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26 x Bauhaus

Press release


26 x Bauhaus. An exhibition in the form of a Bauhaus glossary revisited by contemporary artists

Michel Aubry, Karina Bisch, Barbara Breitenfellner, Cécile Dupaquier, Stéphane Dupont, Jakob Hinrichs, Rainier Lericolais, Mïrka Lugosi, Matthieu Martin, Mathieu Mercier, Présence Panchounette, Evariste Richer, Bojan Šarčević, Yann Sérandour, Heidi Specker, Katrin Ströbel, Emmanuel van der Meulen, Elsa Werth


On the occasion of the centenary of the Bauhaus in 2019, a traveling exhibition organized by the Institut français Deutschland/Bureau des arts plastiques looks at the legacy of the Bauhaus and explores its connections with France and contemporary artistic practices.

26 x Bauhaus gathers a selection of French and international artists who were asked to produce work around 26 key words that allow us to understand Bauhaus not as a style but as a pedagogy and intellectual legacy. Based on an alphabetical list of terms, from Abstraction to Zeitgeist, via Communism, Norm and Photomontage, the exhibition scrutinizes the teaching methods of the Bauhaus, sheds light on the gray areas of its history, and offers a series of contemporary interpretations through the works of the invited artists, more than half of which were made specifically for this show.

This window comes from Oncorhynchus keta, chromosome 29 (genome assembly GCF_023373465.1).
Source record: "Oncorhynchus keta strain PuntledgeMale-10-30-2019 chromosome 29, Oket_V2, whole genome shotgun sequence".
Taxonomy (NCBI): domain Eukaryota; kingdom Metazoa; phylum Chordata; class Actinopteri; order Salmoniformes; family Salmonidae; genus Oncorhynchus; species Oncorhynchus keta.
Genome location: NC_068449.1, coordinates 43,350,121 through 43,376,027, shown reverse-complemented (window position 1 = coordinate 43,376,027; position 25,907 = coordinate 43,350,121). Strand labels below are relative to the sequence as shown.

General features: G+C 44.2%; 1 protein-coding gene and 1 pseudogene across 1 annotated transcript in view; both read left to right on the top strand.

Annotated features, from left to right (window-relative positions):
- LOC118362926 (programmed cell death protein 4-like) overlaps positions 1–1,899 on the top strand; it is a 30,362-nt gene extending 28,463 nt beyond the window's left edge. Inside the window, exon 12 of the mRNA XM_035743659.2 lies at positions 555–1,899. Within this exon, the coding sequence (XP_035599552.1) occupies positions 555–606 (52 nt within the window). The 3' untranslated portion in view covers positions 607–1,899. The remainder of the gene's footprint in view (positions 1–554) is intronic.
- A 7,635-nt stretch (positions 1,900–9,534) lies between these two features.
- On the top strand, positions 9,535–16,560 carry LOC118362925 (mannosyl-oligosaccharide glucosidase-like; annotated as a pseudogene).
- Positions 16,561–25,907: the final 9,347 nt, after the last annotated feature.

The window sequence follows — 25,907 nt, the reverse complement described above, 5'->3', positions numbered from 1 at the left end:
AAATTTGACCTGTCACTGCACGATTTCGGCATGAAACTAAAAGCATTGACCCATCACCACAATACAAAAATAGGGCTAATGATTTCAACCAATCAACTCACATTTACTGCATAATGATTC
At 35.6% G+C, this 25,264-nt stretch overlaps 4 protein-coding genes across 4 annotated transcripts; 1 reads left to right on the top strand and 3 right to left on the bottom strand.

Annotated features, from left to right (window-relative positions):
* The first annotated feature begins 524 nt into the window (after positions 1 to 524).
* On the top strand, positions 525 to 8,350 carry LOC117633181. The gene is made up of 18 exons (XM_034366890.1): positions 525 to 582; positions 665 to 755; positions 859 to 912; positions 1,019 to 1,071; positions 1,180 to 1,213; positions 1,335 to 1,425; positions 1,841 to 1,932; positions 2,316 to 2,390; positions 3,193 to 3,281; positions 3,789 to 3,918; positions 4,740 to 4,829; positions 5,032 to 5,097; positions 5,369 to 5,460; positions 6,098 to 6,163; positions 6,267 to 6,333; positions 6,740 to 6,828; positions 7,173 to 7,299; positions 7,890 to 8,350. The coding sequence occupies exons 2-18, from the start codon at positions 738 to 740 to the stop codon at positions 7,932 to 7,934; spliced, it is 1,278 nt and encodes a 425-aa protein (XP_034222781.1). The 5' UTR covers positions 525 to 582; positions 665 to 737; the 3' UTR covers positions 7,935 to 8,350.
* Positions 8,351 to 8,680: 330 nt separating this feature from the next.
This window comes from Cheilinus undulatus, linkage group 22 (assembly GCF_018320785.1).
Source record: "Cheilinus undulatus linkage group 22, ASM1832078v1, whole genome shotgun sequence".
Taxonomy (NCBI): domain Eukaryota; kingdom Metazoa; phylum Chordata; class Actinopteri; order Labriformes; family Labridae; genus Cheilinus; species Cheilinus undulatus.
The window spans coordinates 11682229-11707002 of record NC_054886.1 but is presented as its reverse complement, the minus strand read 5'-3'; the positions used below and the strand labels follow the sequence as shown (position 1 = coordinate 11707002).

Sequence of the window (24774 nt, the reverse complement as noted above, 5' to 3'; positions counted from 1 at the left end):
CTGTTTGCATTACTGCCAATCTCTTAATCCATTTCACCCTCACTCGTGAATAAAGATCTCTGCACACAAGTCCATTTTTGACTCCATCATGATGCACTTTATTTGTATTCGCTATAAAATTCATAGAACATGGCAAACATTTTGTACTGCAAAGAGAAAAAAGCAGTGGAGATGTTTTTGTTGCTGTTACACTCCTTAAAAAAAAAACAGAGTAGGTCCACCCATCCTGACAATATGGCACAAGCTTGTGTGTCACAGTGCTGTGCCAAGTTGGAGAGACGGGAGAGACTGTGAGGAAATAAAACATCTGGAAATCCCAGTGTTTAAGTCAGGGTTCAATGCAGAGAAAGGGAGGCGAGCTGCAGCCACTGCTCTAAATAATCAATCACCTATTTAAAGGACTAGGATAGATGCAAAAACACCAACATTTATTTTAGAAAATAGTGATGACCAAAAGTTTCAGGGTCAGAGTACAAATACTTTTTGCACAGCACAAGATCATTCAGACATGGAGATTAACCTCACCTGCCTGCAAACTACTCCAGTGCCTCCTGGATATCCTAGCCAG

The exhibition is the result of a collaboration between curators Thibaut de Ruyter (Berlin) and Marjolaine Lévy (Paris), who was selected to take part in the Young Curators program (JEUNES COMMISSAIRES) of the Bureau des arts plastiques.

The exhibition 26 x Bauhaus brings together 18 contemporary positions “whose common denominator is the multiple as a mode of existence, but which question the Bauhaus in various ways, thus undermining any attempt to harness the tropism of its inventions and teachings in a single, all-encompassing definition. The figure of the artist-historian that shines through the work of Michel Aubry, Stéphane Dupont or Katrin Ströbel shows that the tools hitherto reserved to art historians or archaeologists have become the artists’ privileged means of expression,” writes Lévy.

At the same time, the exhibition highlights the French heritage of Bauhaus. “The wealth of the Bauhaus and its teachings offer many avenues to explore,” explains De Ruyter. “The body and theater, folding techniques, color theory, the invention of industrial design or the history of comics—there are many aspects that contemporary artists can toy with. Cécile Dupaquier creates radically minimalist foldings that subvert the standardized size of letter paper, Mïrka Lugosi explores the latent eroticism of Oskar Schlemmer’s drawings, Barbara Breitenfellner creates a modernist puzzle and Matthieu Martin analyzes the color schemes of the master houses in Dessau. The exhibition furthermore includes a leaflet in the form of manifesto (Présence Panchounette), toys (Emmanuel van der Meulen), clothing (Michel Aubry) and music (Rainier Lericolais). Such is the genius of the Bauhaus: it was everywhere at once, an avant-garde fighting on all fronts to achieve a decisive breakthrough and crush its enemies.”